Rolling upgrade issue to 0.26.0¶
During or after a rolling upgrade from Nessie version <= 0.25.0 to >= 0.26.0, exceptions/errors like
org.projectnessie.versioned.ReferenceNotFoundException: Global log entry '<hex>’ not does not exist. and/or
Iceberg content from reference must have global state, but has none may occur.
When Nessie runs against non-transactional databases, it uses a “global pointer”, which holds the mapping of all named references to their HEAD commit IDs, the HEAD of the ref-log and the HEAD of the global-log. Every update to the Nessie repository ends in a CAS1 on that single global pointer. If the CAS is successful, the change, for example a commit or merge operation, was atomically & consistently applied.2
The approach to maintain these three HEADs in a single “row” works, but it does not scale well. This “single point of contention” was never meant to stay forever, just as long as we need it and/or do not have a better solution for it.
We implemented Nessie using this concrete global pointer mechanism, because certain decisions haven’t been made at that time, and we wanted to be on the “safe side” and then see what can be improved.
Recently we were certain that having the so-called “global state” for Iceberg tables and views is actually not such a great thing. So the team decided that the “global state” can go away. This was implemented in the Nessie PR #3866. Since that change reduced the amount of global-log-entries to nearly 0, we could also get rid of the fact that every single change to the Nessie repository, even creating a branch or tag, creates a potentially empty global-log-entry. Not writing unnecessary global-log-entries was implemented in the Nessie PR #3909. Both PRs, 3866 and 3909, were released together as Nessie 0.26.0. All Nessie tests were passing and nobody realised that a little devil sneaked into these code changes, waiting to be woken up in production.
The situation that the global-pointer contains a “broken” list of global-log parent IDs is definitely confusing and cannot be explained by only looking at the code base of the target 0.26.0 release. It does not even help to only look at the code base of the source 0.25.0 release. Both code bases are completely fine, when only considering those in isolation.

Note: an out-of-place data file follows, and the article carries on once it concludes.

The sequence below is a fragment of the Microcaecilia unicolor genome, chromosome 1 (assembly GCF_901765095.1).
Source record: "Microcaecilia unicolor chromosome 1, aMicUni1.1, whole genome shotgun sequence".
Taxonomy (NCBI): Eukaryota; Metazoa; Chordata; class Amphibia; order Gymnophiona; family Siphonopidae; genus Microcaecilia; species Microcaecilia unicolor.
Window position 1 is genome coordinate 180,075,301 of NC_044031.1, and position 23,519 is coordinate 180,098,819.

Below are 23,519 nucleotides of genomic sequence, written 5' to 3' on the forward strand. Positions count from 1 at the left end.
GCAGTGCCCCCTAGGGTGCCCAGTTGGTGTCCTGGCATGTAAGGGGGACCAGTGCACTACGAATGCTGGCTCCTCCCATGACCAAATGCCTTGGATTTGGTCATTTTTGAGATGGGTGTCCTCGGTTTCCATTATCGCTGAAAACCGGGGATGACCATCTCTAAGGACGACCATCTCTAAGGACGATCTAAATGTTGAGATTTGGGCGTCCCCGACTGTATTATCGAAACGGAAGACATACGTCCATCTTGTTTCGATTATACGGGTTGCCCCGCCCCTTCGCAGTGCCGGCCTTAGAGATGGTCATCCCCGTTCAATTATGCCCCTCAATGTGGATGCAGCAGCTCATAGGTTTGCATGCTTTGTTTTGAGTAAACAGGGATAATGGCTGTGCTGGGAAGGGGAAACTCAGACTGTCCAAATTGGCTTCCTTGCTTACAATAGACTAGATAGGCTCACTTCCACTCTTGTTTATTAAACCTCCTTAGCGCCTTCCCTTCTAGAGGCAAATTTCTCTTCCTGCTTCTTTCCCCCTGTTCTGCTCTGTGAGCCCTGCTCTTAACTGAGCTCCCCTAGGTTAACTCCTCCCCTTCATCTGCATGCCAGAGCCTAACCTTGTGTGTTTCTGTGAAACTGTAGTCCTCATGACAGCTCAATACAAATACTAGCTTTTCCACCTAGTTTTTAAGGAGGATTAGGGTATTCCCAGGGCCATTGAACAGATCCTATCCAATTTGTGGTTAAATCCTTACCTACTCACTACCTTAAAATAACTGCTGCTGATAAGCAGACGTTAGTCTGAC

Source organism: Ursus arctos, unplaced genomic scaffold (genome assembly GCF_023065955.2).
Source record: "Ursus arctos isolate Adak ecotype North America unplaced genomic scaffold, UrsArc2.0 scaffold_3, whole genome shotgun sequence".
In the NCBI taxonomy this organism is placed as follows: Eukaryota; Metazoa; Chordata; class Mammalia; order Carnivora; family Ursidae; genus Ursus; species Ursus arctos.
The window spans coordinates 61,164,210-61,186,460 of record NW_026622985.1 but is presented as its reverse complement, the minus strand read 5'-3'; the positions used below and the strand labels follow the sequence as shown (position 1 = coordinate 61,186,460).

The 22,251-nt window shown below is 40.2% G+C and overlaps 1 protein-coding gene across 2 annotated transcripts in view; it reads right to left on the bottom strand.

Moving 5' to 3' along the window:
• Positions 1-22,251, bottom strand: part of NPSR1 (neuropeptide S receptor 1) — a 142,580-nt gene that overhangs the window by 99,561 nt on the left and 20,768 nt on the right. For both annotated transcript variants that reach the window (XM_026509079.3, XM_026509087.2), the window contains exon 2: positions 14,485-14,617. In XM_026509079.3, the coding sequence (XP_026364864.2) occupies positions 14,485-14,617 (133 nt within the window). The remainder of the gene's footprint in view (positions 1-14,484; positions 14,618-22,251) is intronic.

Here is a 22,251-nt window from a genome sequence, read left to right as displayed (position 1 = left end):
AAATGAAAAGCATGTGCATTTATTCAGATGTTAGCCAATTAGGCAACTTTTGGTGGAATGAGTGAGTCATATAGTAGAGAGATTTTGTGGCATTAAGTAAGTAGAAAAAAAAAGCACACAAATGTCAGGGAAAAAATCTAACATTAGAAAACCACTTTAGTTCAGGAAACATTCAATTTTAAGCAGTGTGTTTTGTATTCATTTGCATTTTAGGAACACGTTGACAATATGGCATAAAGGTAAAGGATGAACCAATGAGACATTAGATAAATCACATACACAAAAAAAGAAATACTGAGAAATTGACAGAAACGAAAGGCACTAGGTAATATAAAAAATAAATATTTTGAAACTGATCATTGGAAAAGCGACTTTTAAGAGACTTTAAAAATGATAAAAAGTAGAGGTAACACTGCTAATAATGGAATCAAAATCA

The “fun part” happens, when both versions are active at the same time and requests against the same Nessie repository are served by both versions.
Involved parts in the code base¶
GlobalStatePointer before PR #3909 has a single field called
global_id, which served two purposes. First, it served as the “condition field” for the CAS1 operation. The same field
global_id also pointed to the HEAD of the global-log. PR #3909 changed this. The
global_id field only serves as the “condition field” for the CAS operation, the HEAD of the global log is held in
global_id is no longer related to the HEAD of the global log, its value is a random value.
As you may already guess, if a Nessie version before PR #3909 performs an update, it interprets the value of
global_id as the HEAD of the global log. The linked part of the code then evaluates this if-condition to true, which is some other backwards compatibility code, and fills the list of global-log parents only with the value of
currentEntry is always
global_id does not point to a global log entry.
Later, the function updateGlobalStatePointer populates the list of global-log-entries with the ID of the new global-log-entry and the collected parents, which is just that random global-id. So the list of global-log IDs in the global-pointer contains two entries - one that points to a “valid” global log entry and one that does not seem to exist. This is exactly what has been seen.
Identification of the issue and mitigation in the live system¶